Wednesday, 20 August 2008

Preview: Fable II

Publisher: Microsoft
Developer: Lionhead Studios
Formats: Xbox 360

Release Date: October 2008
Peter Molyneux is a creator of undeniably excellent video games often brimming with unique technologies and advanced gaming ethics. Yet after more than two decades in the industry his name has become synonymous with pre-release hyperbole that constantly flatters to deceive. The result has been wonderful titles that have pushed traditional boundaries but have failed to live up to Molyneux’s expectations and the collective hope of the gaming media. Despite sporting an infectious passion and enthusiasm for the projects he oversees, he has become his own worst enemy, a personality bigger than the games themselves and stunting their ability to wonder by peppering previews with unrealistic promises.

The original Fable was one such example of unrequited rhetoric which culminated in an excellent RPG being lambasted for features technologically beyond the original Xbox. Real time tree growth, branching story paths, NPC’s reacting to your legendary whims and sporting a copycat hairstyle, Molyneux promised us it all in a gaming experience tantamount to Nirvana. What we got was a solid RPG that failed to live up to the expectations of a now increasingly wary public and failed to revolutionize the way in which we approach console games.
Nevertheless, Molyneux seems to have rained himself in for Fable II. Aware that his hype has cast the ire of the gaming public on his previous visionary masterpieces, Molyneux has toned down his outlandish pledges and tried to keep focus on elements he knows can be technologically achieved. Subsequently, whilst Molyneux’s presentations have been disappointingly tempered from his usual bombastic approach, we can begin to conceive what has become of the Fable universe and perhaps become excited again, after all Fable II is complete, or so says Molyneux.
Set five hundred years after the original, Fable II will see players return to ye olde world of Albion, a whimsical, fantasy setting part Dickensian, part Medieval, constructed through an encompassing and stylized gothic art direction. At the beginning you will find yourself playing as a young boy or girl, the choice of sex is your only customization. From here on in, Lionhead Studios, the people behind Peter Molyneux, have kept the details of the story close to their chests. Suffice to say our young protagonist is grossly wronged early on and is embroiled in a quest for revenge.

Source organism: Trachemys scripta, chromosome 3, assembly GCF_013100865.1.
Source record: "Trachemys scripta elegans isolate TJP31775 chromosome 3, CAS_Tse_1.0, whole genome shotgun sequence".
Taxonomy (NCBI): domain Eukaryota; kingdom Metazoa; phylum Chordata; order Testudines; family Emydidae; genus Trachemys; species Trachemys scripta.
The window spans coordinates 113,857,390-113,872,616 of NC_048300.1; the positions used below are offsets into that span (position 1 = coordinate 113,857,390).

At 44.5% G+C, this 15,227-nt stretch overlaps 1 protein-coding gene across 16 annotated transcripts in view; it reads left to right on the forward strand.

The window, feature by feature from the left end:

There is good reason for Lionhead to keep the story under wraps. Like much of Molyneux’s previous CV, Fable intends to be a study in right and wrong, good and bad and a universal sense of real world morality. Where his early God sims such as Populous and Black and White pushed the player to create a benevolent good and bestow bad to the whims of the gamer, the Fable series has intended to capture the minutia of such actions and relay them through precepts of cause and effect. Subsequently, the story of revenge is a mere disposition in asking the question how one wants to go about seeking revenge in a freeform world and how this revenge will be embodied through the life story of your character and the landscapes in his or her wake.

In this way, Fable II suggests we will take the next logical step in gaming development, at least in the sandbox genre. Like a lovechild of Bethesda’s Elder Scrolls: Oblivion and EA’s Sims, Fable II offers up any number of potential character development options, be it through a family life, or that of an infamous hero, that in itself can be internally extended. For instance, a player can engage an NPC of either sex and follow early flirting with marriage and children dictated by such details as protected or unprotected sex. From here you can be the perfect wife or husband, hunter gatherer or negligent oft absent hero. You can perform adultery and catch an STD or come back scarred from battle to the detriment of your traumatized family. With every action will be a reaction and this will be cast upon those NPC’s closest to you and even the most ancillary of bystander perhaps in wonderment of your celebrity or terrified by your eviscerated appearance. In the same respect, you can try and do well and create bad upon yourself or others unintentionally as is the way in real life.

Fable II is subsequently about options, input and output. Put crap in and crap will come out, just crapper. The story is not designed to be a centre piece but the thread that holds the unending options together. That is not to say the game is without its certainties. For the majority of the story you will be joined by your unconditionally loving companion, a dog for which you can name yourself and whose breed will depend upon your own input. As one of many companions that will join you on quests, the dog is ever present and will morph like your own character depending on the things you experience and the varying acts of good and bad you bequeath upon others. This mechanic of cause and effect character models extends into the landscape and townships you will encounter along your way. Make the right decisions and towns will prosper, become cleaner and act as wholesome hubs for family enjoyment. However make a decision of unspeakable evil and the town will become a slum rife with crime and prostitution, dank bars and ne’er-do-wells.